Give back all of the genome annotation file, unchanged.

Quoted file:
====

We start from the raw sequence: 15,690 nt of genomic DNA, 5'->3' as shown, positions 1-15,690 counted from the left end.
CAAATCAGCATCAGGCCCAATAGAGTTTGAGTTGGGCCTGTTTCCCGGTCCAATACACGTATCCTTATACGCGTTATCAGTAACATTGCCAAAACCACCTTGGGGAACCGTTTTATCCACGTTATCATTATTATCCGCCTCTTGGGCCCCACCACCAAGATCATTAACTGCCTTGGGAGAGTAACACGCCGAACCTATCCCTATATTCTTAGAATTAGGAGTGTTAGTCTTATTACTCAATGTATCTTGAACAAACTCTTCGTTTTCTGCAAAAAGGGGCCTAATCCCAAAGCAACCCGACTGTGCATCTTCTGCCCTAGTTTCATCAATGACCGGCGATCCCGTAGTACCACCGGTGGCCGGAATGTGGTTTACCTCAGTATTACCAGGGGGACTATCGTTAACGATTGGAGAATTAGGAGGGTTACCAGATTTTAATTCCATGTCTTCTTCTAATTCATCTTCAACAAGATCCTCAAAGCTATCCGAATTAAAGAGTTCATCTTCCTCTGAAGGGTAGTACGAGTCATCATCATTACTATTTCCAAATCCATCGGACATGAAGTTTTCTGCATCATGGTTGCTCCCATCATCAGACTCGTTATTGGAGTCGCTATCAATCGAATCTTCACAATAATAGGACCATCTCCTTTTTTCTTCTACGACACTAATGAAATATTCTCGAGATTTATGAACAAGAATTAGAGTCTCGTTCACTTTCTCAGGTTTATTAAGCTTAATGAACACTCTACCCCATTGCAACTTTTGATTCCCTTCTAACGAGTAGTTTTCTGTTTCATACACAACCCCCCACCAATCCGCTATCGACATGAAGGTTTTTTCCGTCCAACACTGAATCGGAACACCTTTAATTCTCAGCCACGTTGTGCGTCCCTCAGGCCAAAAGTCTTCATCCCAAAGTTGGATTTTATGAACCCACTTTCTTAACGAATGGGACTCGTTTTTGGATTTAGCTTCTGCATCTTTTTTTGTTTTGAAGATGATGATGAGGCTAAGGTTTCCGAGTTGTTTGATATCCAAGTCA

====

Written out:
We start from the raw sequence: 15,690 nt of genomic DNA, 5'->3' as shown, positions 1-15,690 counted from the left end.
CAAATCAGCATCAGGCCCAATAGAGTTTGAGTTGGGCCTGTTTCCCGGTCCAATACACGTATCCTTATACGCGTTATCAGTAACATTGCCAAAACCACCTTGGGGAACCGTTTTATCCACGTTATCATTATTATCCGCCTCTTGGGCCCCACCACCAAGATCATTAACTGCCTTGGGAGAGTAACACGCCGAACCTATCCCTATATTCTTAGAATTAGGAGTGTTAGTCTTATTACTCAATGTATCTTGAACAAACTCTTCGTTTTCTGCAAAAAGGGGCCTAATCCCAAAGCAACCCGACTGTGCATCTTCTGCCCTAGTTTCATCAATGACCGGCGATCCCGTAGTACCACCGGTGGCCGGAATGTGGTTTACCTCAGTATTACCAGGGGGACTATCGTTAACGATTGGAGAATTAGGAGGGTTACCAGATTTTAATTCCATGTCTTCTTCTAATTCATCTTCAACAAGATCCTCAAAGCTATCCGAATTAAAGAGTTCATCTTCCTCTGAAGGGTAGTACGAGTCATCATCATTACTATTTCCAAATCCATCGGACATGAAGTTTTCTGCATCATGGTTGCTCCCATCATCAGACTCGTTATTGGAGTCGCTATCAATCGAATCTTCACAATAATAGGACCATCTCCTTTTTTCTTCTACGACACTAATGAAATATTCTCGAGATTTATGAACAAGAATTAGAGTCTCGTTCACTTTCTCAGGTTTATTAAGCTTAATGAACACTCTACCCCATTGCAACTTTTGATTCCCTTCTAACGAGTAGTTTTCTGTTTCATACACAACCCCCCACCAATCCGCTATCGACATGAAGGTTTTTTCCGTCCAACACTGAATCGGAACACCTTTAATTCTCAGCCACGTTGTGCGTCCCTCAGGCCAAAAGTCTTCATCCCAAAGTTGGATTTTATGAACCCACTTTCTTAACGAATGGGACTCGTTTTTGGATTTAGCTTCTGCATCTTTTTTTGTTTTGAAGATGATGATGAGGCTAAGGTTTCCGAGTTGTTTGATATCCAAGTCA